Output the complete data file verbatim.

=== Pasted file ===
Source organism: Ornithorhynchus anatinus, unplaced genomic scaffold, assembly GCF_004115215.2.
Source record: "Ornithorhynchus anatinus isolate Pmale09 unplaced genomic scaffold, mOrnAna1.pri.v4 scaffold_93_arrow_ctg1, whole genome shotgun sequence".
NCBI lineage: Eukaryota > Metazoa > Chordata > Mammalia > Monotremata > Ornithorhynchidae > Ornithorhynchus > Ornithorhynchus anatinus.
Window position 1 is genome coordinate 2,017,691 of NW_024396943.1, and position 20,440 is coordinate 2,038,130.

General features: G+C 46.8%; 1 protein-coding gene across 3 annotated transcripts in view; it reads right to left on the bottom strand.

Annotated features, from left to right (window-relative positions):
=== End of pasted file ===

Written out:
Source organism: Ornithorhynchus anatinus, unplaced genomic scaffold, assembly GCF_004115215.2.
Source record: "Ornithorhynchus anatinus isolate Pmale09 unplaced genomic scaffold, mOrnAna1.pri.v4 scaffold_93_arrow_ctg1, whole genome shotgun sequence".
NCBI lineage: Eukaryota > Metazoa > Chordata > Mammalia > Monotremata > Ornithorhynchidae > Ornithorhynchus > Ornithorhynchus anatinus.
Window position 1 is genome coordinate 2,017,691 of NW_024396943.1, and position 20,440 is coordinate 2,038,130.

General features: G+C 46.8%; 1 protein-coding gene across 3 annotated transcripts in view; it reads right to left on the bottom strand.

Annotated features, from left to right (window-relative positions):